1) Anti-feminism: According to many uber-right wingers and pseudo-Christians, “radical” feminism is destroying America. Basically, women should, for the sake of their country, just recognize and accept that men, in many cases, are superior to them and should focus first and foremost on being what God intended them to be, wives and mothers. According to Teapublican darling, Michelle Bachmann, and CBN founder, Pat Robertson, one of the worst things about Sharia Law, and Islam in general, is the anti-woman stance it supposedly has. Yet, many of these “Sharia Law” decriers advocate limiting women’s rights. For example:

a) Keeping women out of combat: In Muslim nations where what we call Sharia Law (which, by the way, is not exactly what we think it to be — see links #1 below), like Saudi Arabia and Eritrea, women are kept from doing a number of things from driving to joining the military to even enjoying sex (see link #2 — warning, it’s disturbing). None of this is actually supported by the Qu’ran; in fact, some of Islam’s most important warrior heroes were women. Furthermore, the Qu’ran teaches that women should be educated in the same way as men, and that sexual pleasure is a must for both husbands and wives (see links #3; for a searchable on-line Qu’ran, see link #4). There are many people on the right-wing who advocate barring American women from combat, from Robert Bork, who wrote, “Slouching Towards Gomorrah: Modern Liberalism and American Decline,” to columnist and political pundit, Kate O’ Briene, to Pat Robertson himself (see links #5). This stance against women in combat roles is not unlike the “Sharia Law” some people on the right seem to fear so deeply.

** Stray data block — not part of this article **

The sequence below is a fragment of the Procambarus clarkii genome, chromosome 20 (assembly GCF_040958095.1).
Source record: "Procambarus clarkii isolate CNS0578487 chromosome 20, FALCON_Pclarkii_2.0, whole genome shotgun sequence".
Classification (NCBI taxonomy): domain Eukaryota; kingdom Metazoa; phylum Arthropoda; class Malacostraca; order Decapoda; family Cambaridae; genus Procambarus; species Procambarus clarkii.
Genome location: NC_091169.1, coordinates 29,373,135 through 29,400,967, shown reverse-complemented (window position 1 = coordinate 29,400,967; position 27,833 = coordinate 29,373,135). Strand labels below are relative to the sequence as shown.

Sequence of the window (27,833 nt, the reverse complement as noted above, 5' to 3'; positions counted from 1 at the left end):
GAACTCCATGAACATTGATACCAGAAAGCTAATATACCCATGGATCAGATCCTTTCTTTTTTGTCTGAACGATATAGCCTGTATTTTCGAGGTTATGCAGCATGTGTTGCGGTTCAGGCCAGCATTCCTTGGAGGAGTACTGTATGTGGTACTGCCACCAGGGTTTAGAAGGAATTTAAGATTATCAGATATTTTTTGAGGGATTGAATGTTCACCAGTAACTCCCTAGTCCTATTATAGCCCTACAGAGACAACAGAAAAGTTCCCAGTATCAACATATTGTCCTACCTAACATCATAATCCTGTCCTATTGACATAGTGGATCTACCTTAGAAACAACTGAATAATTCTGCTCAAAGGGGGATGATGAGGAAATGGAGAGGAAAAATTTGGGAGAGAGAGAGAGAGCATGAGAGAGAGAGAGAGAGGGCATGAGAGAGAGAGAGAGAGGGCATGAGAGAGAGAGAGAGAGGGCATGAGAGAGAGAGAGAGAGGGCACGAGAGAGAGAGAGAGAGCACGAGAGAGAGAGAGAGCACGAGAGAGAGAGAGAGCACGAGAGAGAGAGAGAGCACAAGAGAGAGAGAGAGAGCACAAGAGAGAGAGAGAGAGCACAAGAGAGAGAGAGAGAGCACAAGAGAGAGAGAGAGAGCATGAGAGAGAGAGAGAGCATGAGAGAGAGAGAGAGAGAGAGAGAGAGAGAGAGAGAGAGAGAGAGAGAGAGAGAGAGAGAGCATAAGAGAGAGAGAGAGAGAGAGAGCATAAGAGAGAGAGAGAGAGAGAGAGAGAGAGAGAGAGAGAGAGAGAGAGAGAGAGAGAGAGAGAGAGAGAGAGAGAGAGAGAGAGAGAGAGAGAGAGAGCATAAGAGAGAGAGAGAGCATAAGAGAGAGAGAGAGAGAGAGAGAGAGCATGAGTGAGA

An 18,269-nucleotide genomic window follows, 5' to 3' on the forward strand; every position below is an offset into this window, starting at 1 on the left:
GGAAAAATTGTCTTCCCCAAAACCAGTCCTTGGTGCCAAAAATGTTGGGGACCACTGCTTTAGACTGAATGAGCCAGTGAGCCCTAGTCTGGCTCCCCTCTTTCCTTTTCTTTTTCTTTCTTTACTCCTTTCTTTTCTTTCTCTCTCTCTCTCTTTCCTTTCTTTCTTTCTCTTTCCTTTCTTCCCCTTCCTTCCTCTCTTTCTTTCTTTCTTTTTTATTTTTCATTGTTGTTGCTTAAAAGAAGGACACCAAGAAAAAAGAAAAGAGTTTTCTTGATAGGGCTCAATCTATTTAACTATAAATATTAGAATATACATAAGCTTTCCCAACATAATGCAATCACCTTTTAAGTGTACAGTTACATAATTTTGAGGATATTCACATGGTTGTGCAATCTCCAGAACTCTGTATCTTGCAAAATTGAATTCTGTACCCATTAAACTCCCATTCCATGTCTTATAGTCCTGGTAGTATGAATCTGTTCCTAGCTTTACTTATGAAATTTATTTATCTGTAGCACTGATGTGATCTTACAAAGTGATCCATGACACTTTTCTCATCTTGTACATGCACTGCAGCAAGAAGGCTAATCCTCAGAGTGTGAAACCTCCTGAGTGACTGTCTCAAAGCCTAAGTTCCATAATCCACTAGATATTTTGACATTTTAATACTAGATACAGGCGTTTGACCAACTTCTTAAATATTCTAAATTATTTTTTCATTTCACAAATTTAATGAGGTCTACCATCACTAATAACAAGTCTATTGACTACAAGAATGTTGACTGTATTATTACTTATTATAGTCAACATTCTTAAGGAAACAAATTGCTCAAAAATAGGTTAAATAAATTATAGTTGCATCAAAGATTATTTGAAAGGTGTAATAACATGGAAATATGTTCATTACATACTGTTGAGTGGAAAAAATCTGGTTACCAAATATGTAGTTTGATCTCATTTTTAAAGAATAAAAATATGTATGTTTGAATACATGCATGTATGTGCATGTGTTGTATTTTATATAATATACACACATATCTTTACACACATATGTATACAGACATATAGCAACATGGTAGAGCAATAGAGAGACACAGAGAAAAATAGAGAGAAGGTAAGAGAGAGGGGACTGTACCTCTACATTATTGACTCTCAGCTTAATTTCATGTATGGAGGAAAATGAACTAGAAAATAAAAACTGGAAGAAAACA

b) Redefining rape to limit women’s reproductive rights: We’ve all heard of the shining piece of crazy turned legislation, HR3, entitled “No Taxpayer Funding for Abortion Act,” which passed the GOP controlled House last month (see links #6). Uber-right wingers, such as Chris Smith (R-NJ), who sponsored the bill, and *every* conservative in the House (all Republicans and 16 conservatives Democrats—oxymoron, I know) voted to draw a line of distinction between forcible rape and statutory rape; or “didn’t ask for it, entirely,” vs. “asked for it.” I put it in this way because, essentially, that is the distinction being made here. The former, “forcible rape,” refers only to those incidents of rape in which a woman is beaten and/or held at gun or knife point. Whereas the latter, “statutory rape,” refers to all incidents of rape in which the victim knows or is acquainted with her attacker(s) and/or was drugged or coerced, even verbally threatened with physical violence, by her attacker(s); this includes “date rape” and incidents of incest. This attempt by the uber-conservatives to redefine rape is nothing more than a thinly veiled attempt to re-victimize the victim by not only making the victim take the blame for happened to her, “well, maybe you shouldn’t have gotten drunk” or “maybe you shouldn’t have been dressed like that,” and by forcing her to carry to term a pregnancy that was forced upon her. Rape, no matter how people (namely men) who have never endured it choose to try and define it, is a very traumatic experience for the victim. To tell a woman, no matter her age, that she wasn’t raped enough to qualify for a medical procedure is not only immoral, it’s inhuman. Furthermore, regardless of how any of us feels about abortion, it is a deeply personal and emotional decision. When a woman has to make that decision, she agonizes over it, she’s scared, and she’s usually in some kind of distressing situation: she’s too young, she’s too poor, she’s on her own with no one to help her, she’s been raped, she has health problems. Limiting a woman’s access to abortion services, especially by redefining rape, is not going to stop abortions, it is only going to make them more dangerous. This latest assault by the uber-right wing/pseudo-Christians on women’s reproductive rights is, in every way, exactly like the anti-woman stance of Sharia Law against which so many of them pretend to rail.